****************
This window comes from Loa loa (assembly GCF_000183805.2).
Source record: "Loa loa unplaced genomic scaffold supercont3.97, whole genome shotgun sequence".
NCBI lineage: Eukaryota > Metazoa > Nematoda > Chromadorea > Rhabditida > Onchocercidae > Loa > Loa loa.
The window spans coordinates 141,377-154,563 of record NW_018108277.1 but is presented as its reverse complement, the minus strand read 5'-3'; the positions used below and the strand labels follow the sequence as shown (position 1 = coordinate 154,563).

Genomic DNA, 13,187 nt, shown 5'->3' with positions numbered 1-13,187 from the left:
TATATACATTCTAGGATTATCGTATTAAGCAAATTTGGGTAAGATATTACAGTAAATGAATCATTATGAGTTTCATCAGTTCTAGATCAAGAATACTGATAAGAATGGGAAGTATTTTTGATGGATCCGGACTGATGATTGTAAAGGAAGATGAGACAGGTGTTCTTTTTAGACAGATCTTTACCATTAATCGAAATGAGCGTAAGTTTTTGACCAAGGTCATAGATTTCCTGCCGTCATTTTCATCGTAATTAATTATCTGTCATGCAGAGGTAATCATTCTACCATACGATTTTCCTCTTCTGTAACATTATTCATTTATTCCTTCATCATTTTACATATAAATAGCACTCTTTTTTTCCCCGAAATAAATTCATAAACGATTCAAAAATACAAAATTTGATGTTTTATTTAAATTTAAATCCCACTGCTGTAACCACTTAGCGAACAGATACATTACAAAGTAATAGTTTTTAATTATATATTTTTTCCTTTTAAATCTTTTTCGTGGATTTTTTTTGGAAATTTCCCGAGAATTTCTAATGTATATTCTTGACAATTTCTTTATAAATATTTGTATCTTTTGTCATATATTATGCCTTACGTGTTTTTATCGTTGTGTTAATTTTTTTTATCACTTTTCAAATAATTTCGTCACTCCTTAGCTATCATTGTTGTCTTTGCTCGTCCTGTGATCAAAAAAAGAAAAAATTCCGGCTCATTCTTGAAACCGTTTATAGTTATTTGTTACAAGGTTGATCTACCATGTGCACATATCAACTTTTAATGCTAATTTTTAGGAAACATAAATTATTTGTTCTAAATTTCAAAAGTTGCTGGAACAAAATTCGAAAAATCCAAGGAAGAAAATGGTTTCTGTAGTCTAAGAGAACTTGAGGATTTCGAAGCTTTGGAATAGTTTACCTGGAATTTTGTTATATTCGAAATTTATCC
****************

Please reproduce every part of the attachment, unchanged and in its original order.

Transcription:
This window comes from Loa loa (assembly GCF_000183805.2).
Source record: "Loa loa unplaced genomic scaffold supercont3.97, whole genome shotgun sequence".
NCBI lineage: Eukaryota > Metazoa > Nematoda > Chromadorea > Rhabditida > Onchocercidae > Loa > Loa loa.
The window spans coordinates 141,377-154,563 of record NW_018108277.1 but is presented as its reverse complement, the minus strand read 5'-3'; the positions used below and the strand labels follow the sequence as shown (position 1 = coordinate 154,563).

Genomic DNA, 13,187 nt, shown 5'->3' with positions numbered 1-13,187 from the left:
TATATACATTCTAGGATTATCGTATTAAGCAAATTTGGGTAAGATATTACAGTAAATGAATCATTATGAGTTTCATCAGTTCTAGATCAAGAATACTGATAAGAATGGGAAGTATTTTTGATGGATCCGGACTGATGATTGTAAAGGAAGATGAGACAGGTGTTCTTTTTAGACAGATCTTTACCATTAATCGAAATGAGCGTAAGTTTTTGACCAAGGTCATAGATTTCCTGCCGTCATTTTCATCGTAATTAATTATCTGTCATGCAGAGGTAATCATTCTACCATACGATTTTCCTCTTCTGTAACATTATTCATTTATTCCTTCATCATTTTACATATAAATAGCACTCTTTTTTTCCCCGAAATAAATTCATAAACGATTCAAAAATACAAAATTTGATGTTTTATTTAAATTTAAATCCCACTGCTGTAACCACTTAGCGAACAGATACATTACAAAGTAATAGTTTTTAATTATATATTTTTTCCTTTTAAATCTTTTTCGTGGATTTTTTTTGGAAATTTCCCGAGAATTTCTAATGTATATTCTTGACAATTTCTTTATAAATATTTGTATCTTTTGTCATATATTATGCCTTACGTGTTTTTATCGTTGTGTTAATTTTTTTTATCACTTTTCAAATAATTTCGTCACTCCTTAGCTATCATTGTTGTCTTTGCTCGTCCTGTGATCAAAAAAAGAAAAAATTCCGGCTCATTCTTGAAACCGTTTATAGTTATTTGTTACAAGGTTGATCTACCATGTGCACATATCAACTTTTAATGCTAATTTTTAGGAAACATAAATTATTTGTTCTAAATTTCAAAAGTTGCTGGAACAAAATTCGAAAAATCCAAGGAAGAAAATGGTTTCTGTAGTCTAAGAGAACTTGAGGATTTCGAAGCTTTGGAATAGTTTACCTGGAATTTTGTTATATTCGAAATTTATCC